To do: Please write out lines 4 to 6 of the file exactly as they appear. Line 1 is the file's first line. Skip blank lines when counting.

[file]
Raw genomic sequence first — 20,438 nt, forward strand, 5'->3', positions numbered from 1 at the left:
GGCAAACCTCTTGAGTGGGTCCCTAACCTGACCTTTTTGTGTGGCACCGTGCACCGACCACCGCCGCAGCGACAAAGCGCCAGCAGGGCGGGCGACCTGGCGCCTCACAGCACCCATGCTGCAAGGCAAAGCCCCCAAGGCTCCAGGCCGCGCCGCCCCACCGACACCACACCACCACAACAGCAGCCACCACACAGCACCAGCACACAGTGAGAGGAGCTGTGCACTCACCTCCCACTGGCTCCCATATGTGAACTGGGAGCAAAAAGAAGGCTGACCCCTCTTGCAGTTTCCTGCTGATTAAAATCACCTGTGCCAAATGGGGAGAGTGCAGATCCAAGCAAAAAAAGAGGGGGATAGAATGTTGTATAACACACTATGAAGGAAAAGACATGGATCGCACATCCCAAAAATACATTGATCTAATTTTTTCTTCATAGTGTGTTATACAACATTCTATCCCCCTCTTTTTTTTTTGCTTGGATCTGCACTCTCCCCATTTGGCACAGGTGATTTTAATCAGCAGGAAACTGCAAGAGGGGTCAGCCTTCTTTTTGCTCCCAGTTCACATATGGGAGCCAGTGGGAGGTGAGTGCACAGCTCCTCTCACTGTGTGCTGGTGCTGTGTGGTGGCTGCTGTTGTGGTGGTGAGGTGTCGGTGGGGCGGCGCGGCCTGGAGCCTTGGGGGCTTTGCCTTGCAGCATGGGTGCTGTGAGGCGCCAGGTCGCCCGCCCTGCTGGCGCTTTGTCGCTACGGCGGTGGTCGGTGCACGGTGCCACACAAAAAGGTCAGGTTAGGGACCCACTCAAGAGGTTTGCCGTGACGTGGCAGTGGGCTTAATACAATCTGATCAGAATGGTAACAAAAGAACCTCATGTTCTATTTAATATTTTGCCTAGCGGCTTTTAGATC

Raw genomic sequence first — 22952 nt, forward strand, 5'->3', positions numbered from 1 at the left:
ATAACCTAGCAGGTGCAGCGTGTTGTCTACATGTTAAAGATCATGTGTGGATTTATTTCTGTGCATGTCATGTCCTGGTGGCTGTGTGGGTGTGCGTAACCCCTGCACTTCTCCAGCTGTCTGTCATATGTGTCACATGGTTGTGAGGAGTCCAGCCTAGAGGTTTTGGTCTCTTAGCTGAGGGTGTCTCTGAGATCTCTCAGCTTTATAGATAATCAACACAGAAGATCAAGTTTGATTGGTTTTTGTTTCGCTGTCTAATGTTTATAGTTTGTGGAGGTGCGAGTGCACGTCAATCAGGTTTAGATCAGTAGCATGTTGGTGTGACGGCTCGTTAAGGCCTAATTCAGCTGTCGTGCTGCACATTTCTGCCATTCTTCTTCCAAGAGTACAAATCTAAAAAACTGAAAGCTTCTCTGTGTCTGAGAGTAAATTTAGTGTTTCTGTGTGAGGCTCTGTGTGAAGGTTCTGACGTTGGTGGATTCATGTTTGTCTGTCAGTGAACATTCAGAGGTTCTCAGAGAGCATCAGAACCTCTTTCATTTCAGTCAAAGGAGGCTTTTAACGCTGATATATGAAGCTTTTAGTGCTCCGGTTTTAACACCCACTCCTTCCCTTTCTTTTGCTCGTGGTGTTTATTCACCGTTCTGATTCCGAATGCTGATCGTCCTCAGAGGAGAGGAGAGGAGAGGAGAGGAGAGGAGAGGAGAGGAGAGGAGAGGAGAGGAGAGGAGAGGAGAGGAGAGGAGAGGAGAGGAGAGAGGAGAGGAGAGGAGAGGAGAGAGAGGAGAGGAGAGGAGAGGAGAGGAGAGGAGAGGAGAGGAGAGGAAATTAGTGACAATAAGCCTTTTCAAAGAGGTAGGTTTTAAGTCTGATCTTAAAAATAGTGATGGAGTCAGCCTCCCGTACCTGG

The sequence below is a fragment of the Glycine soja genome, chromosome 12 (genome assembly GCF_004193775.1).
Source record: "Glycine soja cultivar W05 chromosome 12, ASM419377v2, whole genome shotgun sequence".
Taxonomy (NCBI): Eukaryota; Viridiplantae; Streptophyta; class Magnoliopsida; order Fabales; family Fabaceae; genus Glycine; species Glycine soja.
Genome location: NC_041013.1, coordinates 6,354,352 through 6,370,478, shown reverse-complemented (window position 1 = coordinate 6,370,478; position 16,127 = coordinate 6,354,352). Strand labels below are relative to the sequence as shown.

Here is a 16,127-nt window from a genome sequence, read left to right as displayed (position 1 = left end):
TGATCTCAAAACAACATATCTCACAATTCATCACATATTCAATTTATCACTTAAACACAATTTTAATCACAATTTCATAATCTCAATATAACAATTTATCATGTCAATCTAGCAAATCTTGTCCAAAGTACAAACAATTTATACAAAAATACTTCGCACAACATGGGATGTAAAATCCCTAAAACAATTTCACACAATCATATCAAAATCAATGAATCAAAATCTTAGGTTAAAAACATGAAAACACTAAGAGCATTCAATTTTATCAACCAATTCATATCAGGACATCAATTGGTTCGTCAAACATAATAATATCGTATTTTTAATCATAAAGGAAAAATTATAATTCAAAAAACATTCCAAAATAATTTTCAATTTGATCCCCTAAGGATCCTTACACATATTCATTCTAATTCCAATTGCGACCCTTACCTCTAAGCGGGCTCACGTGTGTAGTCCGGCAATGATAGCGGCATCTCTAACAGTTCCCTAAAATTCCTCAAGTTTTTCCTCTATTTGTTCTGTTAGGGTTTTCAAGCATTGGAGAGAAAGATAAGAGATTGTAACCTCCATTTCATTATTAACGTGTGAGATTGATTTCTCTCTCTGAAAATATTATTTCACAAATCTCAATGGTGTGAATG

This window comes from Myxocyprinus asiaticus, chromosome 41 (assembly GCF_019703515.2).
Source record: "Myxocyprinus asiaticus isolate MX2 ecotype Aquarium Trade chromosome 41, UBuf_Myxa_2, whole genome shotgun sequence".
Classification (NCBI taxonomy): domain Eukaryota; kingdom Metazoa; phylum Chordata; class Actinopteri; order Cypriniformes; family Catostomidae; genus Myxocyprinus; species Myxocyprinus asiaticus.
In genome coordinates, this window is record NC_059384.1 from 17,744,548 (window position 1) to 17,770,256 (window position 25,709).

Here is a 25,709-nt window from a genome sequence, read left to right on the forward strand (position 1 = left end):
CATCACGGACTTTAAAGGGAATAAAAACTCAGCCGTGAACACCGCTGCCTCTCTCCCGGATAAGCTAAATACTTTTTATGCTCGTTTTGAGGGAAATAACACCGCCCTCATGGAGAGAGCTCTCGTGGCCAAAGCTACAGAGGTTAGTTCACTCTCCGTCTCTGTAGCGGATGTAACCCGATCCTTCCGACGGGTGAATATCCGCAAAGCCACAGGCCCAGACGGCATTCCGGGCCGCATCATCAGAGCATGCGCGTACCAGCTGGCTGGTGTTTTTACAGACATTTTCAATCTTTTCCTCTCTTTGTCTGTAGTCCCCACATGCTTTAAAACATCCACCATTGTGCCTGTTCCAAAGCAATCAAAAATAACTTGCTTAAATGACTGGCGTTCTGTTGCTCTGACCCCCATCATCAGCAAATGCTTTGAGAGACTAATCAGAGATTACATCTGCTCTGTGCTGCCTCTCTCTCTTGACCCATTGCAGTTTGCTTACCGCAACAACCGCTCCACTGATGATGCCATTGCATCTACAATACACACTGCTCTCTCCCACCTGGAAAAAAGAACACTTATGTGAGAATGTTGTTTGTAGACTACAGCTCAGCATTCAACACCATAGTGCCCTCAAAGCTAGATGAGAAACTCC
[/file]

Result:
ATAACCTAGCAGGTGCAGCGTGTTGTCTACATGTTAAAGATCATGTGTGGATTTATTTCTGTGCATGTCATGTCCTGGTGGCTGTGTGGGTGTGCGTAACCCCTGCACTTCTCCAGCTGTCTGTCATATGTGTCACATGGTTGTGAGGAGTCCAGCCTAGAGGTTTTGGTCTCTTAGCTGAGGGTGTCTCTGAGATCTCTCAGCTTTATAGATAATCAACACAGAAGATCAAGTTTGATTGGTTTTTGTTTCGCTGTCTAATGTTTATAGTTTGTGGAGGTGCGAGTGCACGTCAATCAGGTTTAGATCAGTAGCATGTTGGTGTGACGGCTCGTTAAGGCCTAATTCAGCTGTCGTGCTGCACATTTCTGCCATTCTTCTTCCAAGAGTACAAATCTAAAAAACTGAAAGCTTCTCTGTGTCTGAGAGTAAATTTAGTGTTTCTGTGTGAGGCTCTGTGTGAAGGTTCTGACGTTGGTGGATTCATGTTTGTCTGTCAGTGAACATTCAGAGGTTCTCAGAGAGCATCAGAACCTCTTTCATTTCAGTCAAAGGAGGCTTTTAACGCTGATATATGAAGCTTTTAGTGCTCCGGTTTTAACACCCACTCCTTCCCTTTCTTTTGCTCGTGGTGTTTATTCACCGTTCTGATTCCGAATGCTGATCGTCCTCAGAGGAGAGGAGAGGAGAGGAGAGGAGAGGAGAGGAGAGGAGAGGAGAGGAGAGGAGAGGAGAGGAGAGGAGAGGAGAGGAGAGGAGAGAGGAGAGGAGAGGAGAGGAGAGAGAGGAGAGGAGAGGAGAGGAGAGGAGAGGAGAGGAGAGGAGAGGAAATTAGTGACAATAAGCCTTTTCAAAGAGGTAGGTTTTAAGTCTGATCTTAAAAATAGTGATGGAGTCAGCCTCCCGTACCTGG

The sequence below is a fragment of the Glycine soja genome, chromosome 12 (genome assembly GCF_004193775.1).
Source record: "Glycine soja cultivar W05 chromosome 12, ASM419377v2, whole genome shotgun sequence".